Surprisingly, there was a high degree of variation in the frequency of mutagen-induced changes for different eligible positions, with an SD close to the mean. Some of this variation could be attributed to nearest-neighbor effects, but most appears to be idiosyncratic with regard to local sequence context. Compositional biases and the secondary structure of the starting template nucleic acid do not play a significant role. Rather it appears that different genetic sequences have different chemical phenotypes that reflect both the intrinsic properties of the nucleic acid molecule and the way those properties are expressed within the environment of a polymerase active site.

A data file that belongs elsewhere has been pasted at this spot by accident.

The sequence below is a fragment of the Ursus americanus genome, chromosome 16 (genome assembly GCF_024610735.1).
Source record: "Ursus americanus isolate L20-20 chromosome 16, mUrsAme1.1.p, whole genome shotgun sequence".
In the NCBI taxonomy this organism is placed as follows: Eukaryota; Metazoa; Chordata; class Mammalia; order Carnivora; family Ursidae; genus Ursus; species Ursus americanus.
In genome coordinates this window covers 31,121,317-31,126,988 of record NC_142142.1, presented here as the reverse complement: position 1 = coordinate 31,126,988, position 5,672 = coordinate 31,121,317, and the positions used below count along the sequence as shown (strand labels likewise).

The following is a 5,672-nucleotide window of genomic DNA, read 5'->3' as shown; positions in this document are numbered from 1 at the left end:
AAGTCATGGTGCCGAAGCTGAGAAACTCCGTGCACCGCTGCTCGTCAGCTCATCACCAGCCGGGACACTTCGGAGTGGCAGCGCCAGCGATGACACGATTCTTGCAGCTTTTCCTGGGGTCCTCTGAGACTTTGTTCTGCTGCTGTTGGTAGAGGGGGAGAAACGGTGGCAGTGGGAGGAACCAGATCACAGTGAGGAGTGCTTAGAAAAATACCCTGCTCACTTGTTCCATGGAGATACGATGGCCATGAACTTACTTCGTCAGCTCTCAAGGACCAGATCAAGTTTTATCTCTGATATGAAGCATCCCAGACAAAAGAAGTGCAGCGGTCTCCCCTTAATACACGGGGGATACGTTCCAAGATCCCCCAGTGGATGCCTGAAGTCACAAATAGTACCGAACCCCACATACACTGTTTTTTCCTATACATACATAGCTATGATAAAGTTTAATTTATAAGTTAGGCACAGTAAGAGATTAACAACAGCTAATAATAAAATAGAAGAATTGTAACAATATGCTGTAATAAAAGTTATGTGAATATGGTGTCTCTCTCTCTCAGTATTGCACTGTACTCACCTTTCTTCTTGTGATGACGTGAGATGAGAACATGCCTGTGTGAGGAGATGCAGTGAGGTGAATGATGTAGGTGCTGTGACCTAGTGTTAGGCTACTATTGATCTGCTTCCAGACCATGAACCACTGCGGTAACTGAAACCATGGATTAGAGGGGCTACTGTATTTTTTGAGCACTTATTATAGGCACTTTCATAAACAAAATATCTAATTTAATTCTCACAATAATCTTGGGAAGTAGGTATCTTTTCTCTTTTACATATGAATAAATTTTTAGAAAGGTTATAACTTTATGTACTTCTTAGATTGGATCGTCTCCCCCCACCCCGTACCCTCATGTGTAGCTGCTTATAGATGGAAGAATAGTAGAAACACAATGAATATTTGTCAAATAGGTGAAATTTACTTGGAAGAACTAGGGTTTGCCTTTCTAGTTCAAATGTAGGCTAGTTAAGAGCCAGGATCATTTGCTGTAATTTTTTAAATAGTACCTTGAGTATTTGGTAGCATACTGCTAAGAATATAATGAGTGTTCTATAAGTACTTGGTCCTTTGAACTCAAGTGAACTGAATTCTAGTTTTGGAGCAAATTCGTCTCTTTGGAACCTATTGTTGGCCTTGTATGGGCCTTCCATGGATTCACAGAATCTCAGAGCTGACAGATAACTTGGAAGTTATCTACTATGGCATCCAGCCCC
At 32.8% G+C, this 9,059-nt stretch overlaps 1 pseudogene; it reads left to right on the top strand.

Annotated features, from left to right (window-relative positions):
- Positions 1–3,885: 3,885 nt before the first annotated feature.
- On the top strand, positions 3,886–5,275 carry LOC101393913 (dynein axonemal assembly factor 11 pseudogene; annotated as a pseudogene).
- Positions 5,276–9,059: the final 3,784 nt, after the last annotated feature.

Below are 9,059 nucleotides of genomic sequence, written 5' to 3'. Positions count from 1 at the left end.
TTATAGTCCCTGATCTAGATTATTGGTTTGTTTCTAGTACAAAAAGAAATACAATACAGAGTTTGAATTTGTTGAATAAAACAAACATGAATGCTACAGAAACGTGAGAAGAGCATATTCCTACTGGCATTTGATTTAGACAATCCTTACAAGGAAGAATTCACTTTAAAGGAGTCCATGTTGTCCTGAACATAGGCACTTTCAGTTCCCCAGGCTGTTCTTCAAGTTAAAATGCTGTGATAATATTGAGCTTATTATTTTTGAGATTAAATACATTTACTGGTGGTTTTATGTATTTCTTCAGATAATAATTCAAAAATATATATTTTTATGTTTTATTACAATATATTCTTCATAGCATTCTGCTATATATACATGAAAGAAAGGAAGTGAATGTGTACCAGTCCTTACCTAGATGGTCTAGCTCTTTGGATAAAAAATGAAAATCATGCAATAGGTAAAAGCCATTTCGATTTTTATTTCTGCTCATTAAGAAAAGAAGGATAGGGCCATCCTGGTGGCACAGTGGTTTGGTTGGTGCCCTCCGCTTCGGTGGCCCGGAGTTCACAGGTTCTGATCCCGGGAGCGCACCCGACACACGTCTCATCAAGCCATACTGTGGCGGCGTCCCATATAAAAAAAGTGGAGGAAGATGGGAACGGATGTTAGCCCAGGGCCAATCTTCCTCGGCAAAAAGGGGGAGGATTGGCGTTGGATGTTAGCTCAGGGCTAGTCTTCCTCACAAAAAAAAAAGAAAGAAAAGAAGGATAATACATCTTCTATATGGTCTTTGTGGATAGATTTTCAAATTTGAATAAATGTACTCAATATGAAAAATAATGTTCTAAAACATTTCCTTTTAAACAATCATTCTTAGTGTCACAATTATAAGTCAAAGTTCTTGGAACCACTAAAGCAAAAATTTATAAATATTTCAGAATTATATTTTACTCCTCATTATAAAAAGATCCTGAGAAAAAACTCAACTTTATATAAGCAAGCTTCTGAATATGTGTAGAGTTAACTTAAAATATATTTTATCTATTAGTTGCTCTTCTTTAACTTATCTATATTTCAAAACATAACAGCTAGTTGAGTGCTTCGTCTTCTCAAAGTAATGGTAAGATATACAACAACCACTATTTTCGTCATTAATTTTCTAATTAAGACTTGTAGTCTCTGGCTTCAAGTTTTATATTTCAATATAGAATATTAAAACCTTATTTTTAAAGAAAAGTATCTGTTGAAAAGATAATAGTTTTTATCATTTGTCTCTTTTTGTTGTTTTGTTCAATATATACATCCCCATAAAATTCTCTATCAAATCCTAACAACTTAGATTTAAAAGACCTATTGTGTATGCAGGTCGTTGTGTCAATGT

Catalytic RNA having the sequence 5′-AGAAGAAAGAAAUUUCUCUAAUAGUGAUCCUUGUGAUUUGUGUGAUCUCAAUCCUAAGACUGAACGUUAUGGAUCAAUGGGUAGGUUCCAAGUAGAGCAGACGAUAAAGUGUUUCCGUUCCCUAGUAGAUUGCGAGUCGUAUUUUGACGUGGCUGACUCCGUGCCAUCC-3′ was prepared by in vitro transcription of the corresponding DNA template (primer binding sites underlined), then purified by denaturing polyacrylamide gel electrophoresis (PAGE). The RNA was allowed to react with a chimeric DNA-RNA substrate having the sequence 5′-CATCGTGCCTTGCTGCTCTAATACGACTCACUAUU-3′ (T7 promoter sequence underlined; RNA residues in bold), resulting in ligation of the substrate to the 5′-end of the catalytic RNA. The reaction mixture contained 2µM catalytic RNA, 10µM substrate, 15mM MgCl2, 50mM KCl and 50mM EPPS (pH 8.5), which was incubated at 37°C for 1h. The ligated RNA was again purified by PAGE.